Capitalism and the Human Spirit
Novak, Michael, The Public Interest
I DOUBT that neoconservatives have (or ever had) a creed, but I am willing to commit myself to the truth of the following propositions: Economics is fundamental, and yet prior to economics is politics; prior to politics is culture; and at the root of culture lies formal public worship, embodying beliefs about God and man in dramatic form (cult, in its primary sense).
In our current cultural fog, David Bosworth's "The Spirit of Capitalism, 2000" is a danger sign at the edge of a cliff, and not a few people are likely to be alerted by it. Still, I note that every time Bosworth mentions capitalism, he veers off to stress "its scientific methods" and "strict rationalism." His real target is less economics than culture--less the economic functions of a capitalist order, which are compatible with several kinds of culture, than the scientific rationalism of our age.
Bosworth draws upon a venerable tradition in seeking out "a fatal flaw" in capitalism. He leans heavily upon Daniel Bell's magisterial The Cultural Contradictions of Capitalism and Max Weber's angry "specialists without spirit, sensualists without heart"--the pin-striped bourgeois businessman who pales in comparison with the chivalrous Teutonic Knight. He might also have cited (as Gertrude Himmelfarb does in One Nation, Two Cultures) Josef Schumpeter's view that the "creative destruction" practiced by capitalism is eventually turned by its intellectual class against its own walls, flying buttresses, and very foundations, bringing "the whole scheme of bourgeois values" crashing down.
Each of these three analysts of capitalism diagnoses a different flaw. Bell argues that the success of one generation's asceticism tempts a later generation into hedonism. Weber imagines that the central form of reason in capitalism is that of the assembly line and the locomotive track: standardized, abstract, logical, calculated, confining man to an "iron cage." Schumpeter argues that the essential note of capitalism is the corrosive acid of criticism and novelty, eating away at everything fixed and solid.
Bosworth's analysis draws upon these authorities. He argues that our post-industrial habits of producing and consuming are no longer checked by the old Protestant ethic and civic spirit of the Founders. Today, these habits jump the banks of economic activities and flood into all aspects of life--the home, child-rearing, family life, and leisure. To achieve seemingly noble goals--self-fulfillment, sufficient economic well-being for the good things of life, even those spiritual pursuits such as education and appreciation of the arts--modern men and women race like rats on a treadmill. We don't have time or space for the true, the good, the beautiful. Our lives have become instrumentalized, banal, petty, and even selfish.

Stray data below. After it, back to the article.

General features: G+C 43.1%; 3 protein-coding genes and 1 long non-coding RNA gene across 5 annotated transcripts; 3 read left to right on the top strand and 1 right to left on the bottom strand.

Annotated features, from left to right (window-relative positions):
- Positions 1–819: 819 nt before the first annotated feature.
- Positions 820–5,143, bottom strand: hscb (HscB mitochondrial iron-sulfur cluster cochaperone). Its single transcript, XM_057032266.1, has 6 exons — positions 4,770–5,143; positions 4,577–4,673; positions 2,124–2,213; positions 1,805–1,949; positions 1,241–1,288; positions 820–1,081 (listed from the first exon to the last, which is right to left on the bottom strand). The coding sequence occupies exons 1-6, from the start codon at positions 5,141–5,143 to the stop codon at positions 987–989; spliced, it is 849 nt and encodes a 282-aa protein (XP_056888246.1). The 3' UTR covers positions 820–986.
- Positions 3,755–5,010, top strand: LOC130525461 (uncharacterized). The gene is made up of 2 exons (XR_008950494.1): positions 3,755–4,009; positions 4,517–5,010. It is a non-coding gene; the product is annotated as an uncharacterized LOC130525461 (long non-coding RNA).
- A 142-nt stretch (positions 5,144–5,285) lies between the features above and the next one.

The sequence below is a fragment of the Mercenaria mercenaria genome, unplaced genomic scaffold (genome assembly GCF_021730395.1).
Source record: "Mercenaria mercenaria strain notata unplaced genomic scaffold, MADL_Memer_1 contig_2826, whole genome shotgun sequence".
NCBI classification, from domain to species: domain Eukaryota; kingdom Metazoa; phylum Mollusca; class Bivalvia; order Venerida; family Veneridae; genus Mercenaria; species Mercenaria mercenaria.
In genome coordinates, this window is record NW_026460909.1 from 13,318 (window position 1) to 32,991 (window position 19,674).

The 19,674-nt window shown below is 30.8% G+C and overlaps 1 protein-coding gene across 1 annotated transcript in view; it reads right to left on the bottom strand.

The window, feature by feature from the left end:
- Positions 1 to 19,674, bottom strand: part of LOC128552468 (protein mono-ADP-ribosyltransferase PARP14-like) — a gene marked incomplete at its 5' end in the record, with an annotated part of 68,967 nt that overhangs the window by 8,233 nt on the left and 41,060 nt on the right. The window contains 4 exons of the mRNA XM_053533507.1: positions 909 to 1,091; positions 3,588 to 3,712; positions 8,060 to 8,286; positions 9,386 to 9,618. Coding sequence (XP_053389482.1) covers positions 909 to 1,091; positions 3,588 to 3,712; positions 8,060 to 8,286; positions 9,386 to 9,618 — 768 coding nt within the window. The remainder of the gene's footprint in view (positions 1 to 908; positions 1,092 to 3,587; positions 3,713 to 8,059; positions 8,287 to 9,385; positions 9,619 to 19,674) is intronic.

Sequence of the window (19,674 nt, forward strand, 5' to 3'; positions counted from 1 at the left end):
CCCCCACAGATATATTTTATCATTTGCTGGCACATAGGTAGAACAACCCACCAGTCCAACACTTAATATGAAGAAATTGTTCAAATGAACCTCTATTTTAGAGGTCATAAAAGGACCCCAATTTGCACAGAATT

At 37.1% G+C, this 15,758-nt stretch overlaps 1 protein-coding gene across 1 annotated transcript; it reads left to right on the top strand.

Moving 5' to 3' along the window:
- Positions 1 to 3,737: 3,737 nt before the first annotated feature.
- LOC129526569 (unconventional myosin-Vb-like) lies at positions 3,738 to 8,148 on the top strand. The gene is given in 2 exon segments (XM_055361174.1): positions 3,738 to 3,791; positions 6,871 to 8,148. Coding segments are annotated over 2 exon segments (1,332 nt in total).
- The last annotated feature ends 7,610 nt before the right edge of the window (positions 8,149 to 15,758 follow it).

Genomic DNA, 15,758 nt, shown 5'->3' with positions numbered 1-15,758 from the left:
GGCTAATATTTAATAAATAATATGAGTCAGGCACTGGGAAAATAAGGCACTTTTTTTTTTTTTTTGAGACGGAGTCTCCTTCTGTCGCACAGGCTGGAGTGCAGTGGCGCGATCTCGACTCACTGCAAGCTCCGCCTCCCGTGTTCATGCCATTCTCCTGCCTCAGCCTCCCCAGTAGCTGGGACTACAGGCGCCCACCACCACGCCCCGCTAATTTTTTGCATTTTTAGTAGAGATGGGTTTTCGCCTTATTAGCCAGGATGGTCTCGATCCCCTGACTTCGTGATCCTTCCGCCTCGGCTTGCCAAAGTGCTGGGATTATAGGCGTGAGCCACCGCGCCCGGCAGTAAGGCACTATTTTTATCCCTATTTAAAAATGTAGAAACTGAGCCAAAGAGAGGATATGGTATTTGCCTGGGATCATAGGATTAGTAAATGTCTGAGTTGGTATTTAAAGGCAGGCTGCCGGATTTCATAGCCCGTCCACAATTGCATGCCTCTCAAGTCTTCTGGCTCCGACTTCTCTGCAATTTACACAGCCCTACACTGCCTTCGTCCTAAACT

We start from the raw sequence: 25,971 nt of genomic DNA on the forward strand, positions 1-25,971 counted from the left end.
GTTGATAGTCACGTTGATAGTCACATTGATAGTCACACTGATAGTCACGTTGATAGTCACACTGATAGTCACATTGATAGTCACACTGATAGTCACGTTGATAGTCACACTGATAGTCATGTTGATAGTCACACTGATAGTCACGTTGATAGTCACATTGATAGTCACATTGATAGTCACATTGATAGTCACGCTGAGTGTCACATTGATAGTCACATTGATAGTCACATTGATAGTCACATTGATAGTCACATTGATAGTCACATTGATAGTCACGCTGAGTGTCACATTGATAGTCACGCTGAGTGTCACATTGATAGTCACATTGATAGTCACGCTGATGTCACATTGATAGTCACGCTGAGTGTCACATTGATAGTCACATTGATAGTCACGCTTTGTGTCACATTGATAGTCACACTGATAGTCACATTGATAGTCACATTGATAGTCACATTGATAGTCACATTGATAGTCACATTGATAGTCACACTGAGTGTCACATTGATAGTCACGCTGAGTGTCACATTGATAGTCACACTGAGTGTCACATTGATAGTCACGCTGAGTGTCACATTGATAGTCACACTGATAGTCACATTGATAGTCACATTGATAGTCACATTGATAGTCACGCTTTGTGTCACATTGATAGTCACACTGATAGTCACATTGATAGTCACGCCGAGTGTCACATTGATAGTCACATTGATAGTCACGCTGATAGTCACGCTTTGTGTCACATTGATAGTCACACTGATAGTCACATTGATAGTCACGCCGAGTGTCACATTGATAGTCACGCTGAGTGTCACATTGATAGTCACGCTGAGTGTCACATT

IN my view, Bosworth's essay is itself proof that our culture is about to turn in a new direction. The unease Bosworth is records is evidence of the creative possibility in capitalist life that its critics consistently overlook. If I am correct, what we will increasingly reject in the near future is the spiritually empty secular culture that Bosworth justly lampoons, precisely because it is as humanly inadequate as he describes. What will thrive, inspired by a different and more humane culture, will be the modest functioning of capitalism rightly understood.
Capitalism, we must continually remind ourselves, is the name of an economic system. This economic system has historically been mated to several different kinds of political systems and to an even wider array of cultural systems. Bosworth's complaints are directed (or should be) against cultural phenomena, not economic procedures in themselves. Capitalism is compatible with a far more humane culture than the dehumanizing childishness of the present age. As he himself notes, the destructive cultural traits he now opposes were once upon a time
largely avoided in America because our own version of rational materialism, "scientific capitalism," was preceded by, and (at first) politically allied with, strong traditions of both local governance and religious freedom--i. …